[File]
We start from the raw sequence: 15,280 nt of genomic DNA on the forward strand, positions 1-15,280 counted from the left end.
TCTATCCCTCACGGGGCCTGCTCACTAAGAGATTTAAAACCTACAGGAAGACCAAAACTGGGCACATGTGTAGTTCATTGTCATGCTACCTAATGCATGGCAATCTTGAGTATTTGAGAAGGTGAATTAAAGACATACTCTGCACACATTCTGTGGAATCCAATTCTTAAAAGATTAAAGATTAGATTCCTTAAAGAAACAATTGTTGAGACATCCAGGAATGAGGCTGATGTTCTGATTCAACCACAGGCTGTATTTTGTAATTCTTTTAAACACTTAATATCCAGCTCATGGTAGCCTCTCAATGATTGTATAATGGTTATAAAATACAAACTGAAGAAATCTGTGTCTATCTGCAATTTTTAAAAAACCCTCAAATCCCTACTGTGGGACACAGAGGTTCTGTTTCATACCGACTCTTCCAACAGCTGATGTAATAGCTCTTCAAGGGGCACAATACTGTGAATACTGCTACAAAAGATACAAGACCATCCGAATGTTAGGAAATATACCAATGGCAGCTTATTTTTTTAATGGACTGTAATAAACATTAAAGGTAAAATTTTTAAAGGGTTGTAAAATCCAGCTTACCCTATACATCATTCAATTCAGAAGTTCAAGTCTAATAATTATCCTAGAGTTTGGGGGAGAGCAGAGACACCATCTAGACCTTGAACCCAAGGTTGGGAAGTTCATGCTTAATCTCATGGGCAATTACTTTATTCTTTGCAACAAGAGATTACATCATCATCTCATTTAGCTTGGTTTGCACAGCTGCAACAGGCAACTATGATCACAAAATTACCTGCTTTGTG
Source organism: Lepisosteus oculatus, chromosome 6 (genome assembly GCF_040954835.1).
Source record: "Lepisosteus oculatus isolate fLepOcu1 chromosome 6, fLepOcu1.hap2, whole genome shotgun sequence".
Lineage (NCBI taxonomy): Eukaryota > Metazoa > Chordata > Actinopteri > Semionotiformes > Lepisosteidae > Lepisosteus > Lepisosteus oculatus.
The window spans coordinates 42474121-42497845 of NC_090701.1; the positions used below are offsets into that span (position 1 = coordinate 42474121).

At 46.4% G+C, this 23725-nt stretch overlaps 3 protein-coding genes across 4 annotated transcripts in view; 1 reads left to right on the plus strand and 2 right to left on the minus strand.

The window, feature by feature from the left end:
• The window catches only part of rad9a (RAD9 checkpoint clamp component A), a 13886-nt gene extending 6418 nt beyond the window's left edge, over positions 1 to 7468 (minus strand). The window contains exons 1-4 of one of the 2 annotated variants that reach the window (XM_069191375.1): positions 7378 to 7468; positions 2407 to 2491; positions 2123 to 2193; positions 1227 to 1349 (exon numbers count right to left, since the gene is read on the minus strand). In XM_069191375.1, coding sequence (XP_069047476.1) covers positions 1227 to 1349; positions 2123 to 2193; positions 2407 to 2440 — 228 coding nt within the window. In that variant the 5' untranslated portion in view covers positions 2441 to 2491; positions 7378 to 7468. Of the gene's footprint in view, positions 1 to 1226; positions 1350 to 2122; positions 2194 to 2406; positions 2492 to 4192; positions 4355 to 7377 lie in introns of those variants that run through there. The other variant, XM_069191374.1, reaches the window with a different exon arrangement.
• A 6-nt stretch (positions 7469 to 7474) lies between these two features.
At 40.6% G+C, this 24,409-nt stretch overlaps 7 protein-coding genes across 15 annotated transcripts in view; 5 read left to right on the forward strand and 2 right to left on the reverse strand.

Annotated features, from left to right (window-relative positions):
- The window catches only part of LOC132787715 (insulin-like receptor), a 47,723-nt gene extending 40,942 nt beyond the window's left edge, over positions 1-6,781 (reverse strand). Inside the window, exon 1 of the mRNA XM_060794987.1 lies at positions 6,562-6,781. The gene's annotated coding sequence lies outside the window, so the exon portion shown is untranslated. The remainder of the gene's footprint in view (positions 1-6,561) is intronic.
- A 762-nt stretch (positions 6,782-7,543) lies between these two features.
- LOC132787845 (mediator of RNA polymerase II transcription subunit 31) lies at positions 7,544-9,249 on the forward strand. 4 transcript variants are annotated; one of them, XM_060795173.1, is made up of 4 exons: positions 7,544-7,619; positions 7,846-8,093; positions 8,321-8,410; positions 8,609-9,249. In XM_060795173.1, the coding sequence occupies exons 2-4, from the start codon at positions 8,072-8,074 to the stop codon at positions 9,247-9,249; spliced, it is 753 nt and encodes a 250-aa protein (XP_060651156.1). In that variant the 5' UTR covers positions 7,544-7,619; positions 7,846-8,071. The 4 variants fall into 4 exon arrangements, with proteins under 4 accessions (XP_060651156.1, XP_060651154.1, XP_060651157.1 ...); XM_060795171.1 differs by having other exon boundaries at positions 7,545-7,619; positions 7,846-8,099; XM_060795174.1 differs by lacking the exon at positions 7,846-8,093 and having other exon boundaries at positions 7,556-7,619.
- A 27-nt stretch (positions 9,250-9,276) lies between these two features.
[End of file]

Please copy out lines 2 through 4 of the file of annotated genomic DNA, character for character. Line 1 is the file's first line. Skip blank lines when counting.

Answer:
TCTATCCCTCACGGGGCCTGCTCACTAAGAGATTTAAAACCTACAGGAAGACCAAAACTGGGCACATGTGTAGTTCATTGTCATGCTACCTAATGCATGGCAATCTTGAGTATTTGAGAAGGTGAATTAAAGACATACTCTGCACACATTCTGTGGAATCCAATTCTTAAAAGATTAAAGATTAGATTCCTTAAAGAAACAATTGTTGAGACATCCAGGAATGAGGCTGATGTTCTGATTCAACCACAGGCTGTATTTTGTAATTCTTTTAAACACTTAATATCCAGCTCATGGTAGCCTCTCAATGATTGTATAATGGTTATAAAATACAAACTGAAGAAATCTGTGTCTATCTGCAATTTTTAAAAAACCCTCAAATCCCTACTGTGGGACACAGAGGTTCTGTTTCATACCGACTCTTCCAACAGCTGATGTAATAGCTCTTCAAGGGGCACAATACTGTGAATACTGCTACAAAAGATACAAGACCATCCGAATGTTAGGAAATATACCAATGGCAGCTTATTTTTTTAATGGACTGTAATAAACATTAAAGGTAAAATTTTTAAAGGGTTGTAAAATCCAGCTTACCCTATACATCATTCAATTCAGAAGTTCAAGTCTAATAATTATCCTAGAGTTTGGGGGAGAGCAGAGACACCATCTAGACCTTGAACCCAAGGTTGGGAAGTTCATGCTTAATCTCATGGGCAATTACTTTATTCTTTGCAACAAGAGATTACATCATCATCTCATTTAGCTTGGTTTGCACAGCTGCAACAGGCAACTATGATCACAAAATTACCTGCTTTGTG
Source organism: Lepisosteus oculatus, chromosome 6 (genome assembly GCF_040954835.1).
Source record: "Lepisosteus oculatus isolate fLepOcu1 chromosome 6, fLepOcu1.hap2, whole genome shotgun sequence".